Department for Transport
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Kelly announces £6bn motorway improvements
Ruth Kelly, Transport Secretary, today announced a £6 billion investment package to improve and make better use of England's motorways and other key roads. She also published the Command Paper 'Roads - Delivering Choice and Reliability' setting out more detail on her innovative plans to tackle congestion, both on strategic routes and in our towns and cities.
This will fund a mix of techniques to get the most out of the existing network, such as opening the hard shoulder to traffic, taking forward the Advanced Motorway Signalling and Traffic Management Feasibility Study which identified almost 500 lane miles of motorway with the potential for hard shoulder running.
Ruth Kelly said:
"I am determined to get the best from our road network so that motorists have reliable journey times on roads that are safe and well-managed. The greatest barrier to this is congestion. It is frustrating and has serious consequences for the economy and the environment.
"To achieve this we need a smarter programme of investment. The £6 billion I am announcing today will allow us to develop and implement more innovative approaches to the way we use our major roads. This includes measures like opening the hard shoulder when traffic is at its heaviest, alongside some conventional widening where that makes best sense.
"Where we add new capacity through measures like this I am also interested to see what role car share or tolled lanes could play in helping traffic flow more smoothly - giving motorists a choice about how they make their journeys."
New funding has also been announced for our biggest towns and cities, recognising that 80% of congestion is currently in urban areas. This sees eight areas - Bristol, Greater Manchester, Leicester, London, Merseyside, South Yorkshire, Tyne and Wear and the West Midlands - benefiting from the first allocation of the performance-based £60m Urban Congestion Performance Fund.
Leeds has also won pump-priming funding to join those local authorities looking at tackling congestion through public transport improvements combined with local congestion charging. Cambridgeshire and Reading also receive further pump-priming funds to carry on developing their congestion-busting plans.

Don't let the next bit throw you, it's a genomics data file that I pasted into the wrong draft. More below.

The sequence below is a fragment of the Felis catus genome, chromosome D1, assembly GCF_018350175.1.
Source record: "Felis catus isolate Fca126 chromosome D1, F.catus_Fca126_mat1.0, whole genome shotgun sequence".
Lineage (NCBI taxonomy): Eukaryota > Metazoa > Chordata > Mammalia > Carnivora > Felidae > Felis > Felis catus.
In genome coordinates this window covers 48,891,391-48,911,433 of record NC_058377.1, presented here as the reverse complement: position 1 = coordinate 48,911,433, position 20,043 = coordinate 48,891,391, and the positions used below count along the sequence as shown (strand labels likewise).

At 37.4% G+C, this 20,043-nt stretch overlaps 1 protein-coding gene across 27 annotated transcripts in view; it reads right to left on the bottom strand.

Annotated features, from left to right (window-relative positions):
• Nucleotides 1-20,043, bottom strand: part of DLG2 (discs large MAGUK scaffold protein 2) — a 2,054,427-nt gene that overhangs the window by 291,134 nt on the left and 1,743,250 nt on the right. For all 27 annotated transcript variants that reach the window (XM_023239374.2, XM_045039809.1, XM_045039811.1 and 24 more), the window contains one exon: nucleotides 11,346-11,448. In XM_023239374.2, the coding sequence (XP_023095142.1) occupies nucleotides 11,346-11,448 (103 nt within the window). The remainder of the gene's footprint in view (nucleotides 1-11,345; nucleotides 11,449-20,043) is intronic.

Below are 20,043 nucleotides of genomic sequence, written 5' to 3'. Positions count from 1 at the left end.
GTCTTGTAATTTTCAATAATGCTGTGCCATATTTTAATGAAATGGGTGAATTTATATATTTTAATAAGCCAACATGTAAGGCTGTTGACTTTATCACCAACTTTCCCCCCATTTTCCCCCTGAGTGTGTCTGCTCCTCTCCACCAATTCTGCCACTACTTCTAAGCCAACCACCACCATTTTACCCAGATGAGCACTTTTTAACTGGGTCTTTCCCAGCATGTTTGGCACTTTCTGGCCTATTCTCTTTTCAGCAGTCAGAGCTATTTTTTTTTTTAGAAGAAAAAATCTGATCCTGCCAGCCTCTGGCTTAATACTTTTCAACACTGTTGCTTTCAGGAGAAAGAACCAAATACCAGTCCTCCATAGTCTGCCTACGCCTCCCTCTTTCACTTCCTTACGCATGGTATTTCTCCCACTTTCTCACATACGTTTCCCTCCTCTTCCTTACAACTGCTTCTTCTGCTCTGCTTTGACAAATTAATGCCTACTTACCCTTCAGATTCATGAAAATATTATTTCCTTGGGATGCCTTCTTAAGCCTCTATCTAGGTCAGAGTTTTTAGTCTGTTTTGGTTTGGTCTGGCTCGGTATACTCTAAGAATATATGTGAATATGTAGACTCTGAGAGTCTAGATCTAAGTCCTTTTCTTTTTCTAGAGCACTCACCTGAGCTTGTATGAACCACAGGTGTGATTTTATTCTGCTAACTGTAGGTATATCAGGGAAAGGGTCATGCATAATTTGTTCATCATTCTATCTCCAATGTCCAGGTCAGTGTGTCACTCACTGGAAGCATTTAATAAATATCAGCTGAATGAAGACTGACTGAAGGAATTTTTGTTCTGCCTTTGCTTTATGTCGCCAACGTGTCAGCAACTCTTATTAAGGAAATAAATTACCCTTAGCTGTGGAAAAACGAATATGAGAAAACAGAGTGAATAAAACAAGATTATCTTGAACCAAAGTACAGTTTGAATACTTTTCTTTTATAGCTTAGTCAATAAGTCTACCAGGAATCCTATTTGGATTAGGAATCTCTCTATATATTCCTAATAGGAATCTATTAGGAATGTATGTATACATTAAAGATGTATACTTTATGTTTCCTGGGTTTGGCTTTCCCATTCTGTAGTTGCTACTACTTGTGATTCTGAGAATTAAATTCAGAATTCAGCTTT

Ruth Kelly added:
"The majority of congestion is in our towns and cities, where the answer cannot be building new roads. That is why I will continue to support councils who want to investigate whether radical packages, which include public transport improvements combined with local congestion charging, would be the right solution for them."
Today's announcement includes:
- Up to £6bn in funding for improvements to strategic national roads in the period up to 2014 to cut congestion, support economic growth and improve road safety.
- Further details of how the hard shoulder could be used to provide extra space on the motorway network. We are looking in particular at sections of the motorway network previously planned for widening, and at some new locations including the M3 and M4 approaches to London, the M4 and M5 around Bristol and the M3 and M27 around Southampton. We are also considering how to make best use of the extra capacity, including looking at successful examples of dedicated or tolled lane use in America and hard-shoulder running in Europe.
- Revised cost estimates for the Highways Agency Major Roads Programme, including regional priorities.
- Pump priming funding for Cambridgeshire, Reading and Leeds through the up to £200m a year Transport Innovation Fund to allow them to investigate how they can manage congestion in innovative ways.
- The first tranche of performance-based funding from the £60m Urban Congestion Performance Fund. The first performance payments, totalling £6 million, will be shared between Bristol, Greater Manchester, Leicester, London, Merseyside, South Yorkshire, Tyne and Wear and the West Midlands.
- An additional £8m to help local authorities manage their transport assets more effectively.
Notes to Editors
1. The Command Paper 'Roads - Delivering Choice and Reliability' is available on the DfT website http://www.dft.gov.uk/pgr/roads/introtoroads/roadcongestion/roadscommandpaper1.pdf
2. £6bn is being made available for Highways Agency major projects on the national strategic roads network from 2008/09 to 2013/14. This funding will be used to complete the delivery of those schemes already in construction as laid out below:
Scheme Type of Scheme Location A1 Bramham to Wetherby Upgrading trunk road Yorkshire, between Leeds to motorway standard and York M1 Junctions 6a-10 Motorway widening Hertfordshire M1 Junctions 25-28 Motorway widening Nottinghamshire M6 Carlisle to Upgrading trunk road Cumbria Guardsmill to motorway standard A14 Haughley New St to Trunk road widening Suffolk Stowmarket M25 Junctions 1b-3 Motorway widening Kent M40 Junction 15 Junction improvement Warwickshire (Longbridge Roundabout) M62 Junction 6 Junction improvement Liverpool A5117 / A550 Deeside Junction improvement Cheshire Park Junction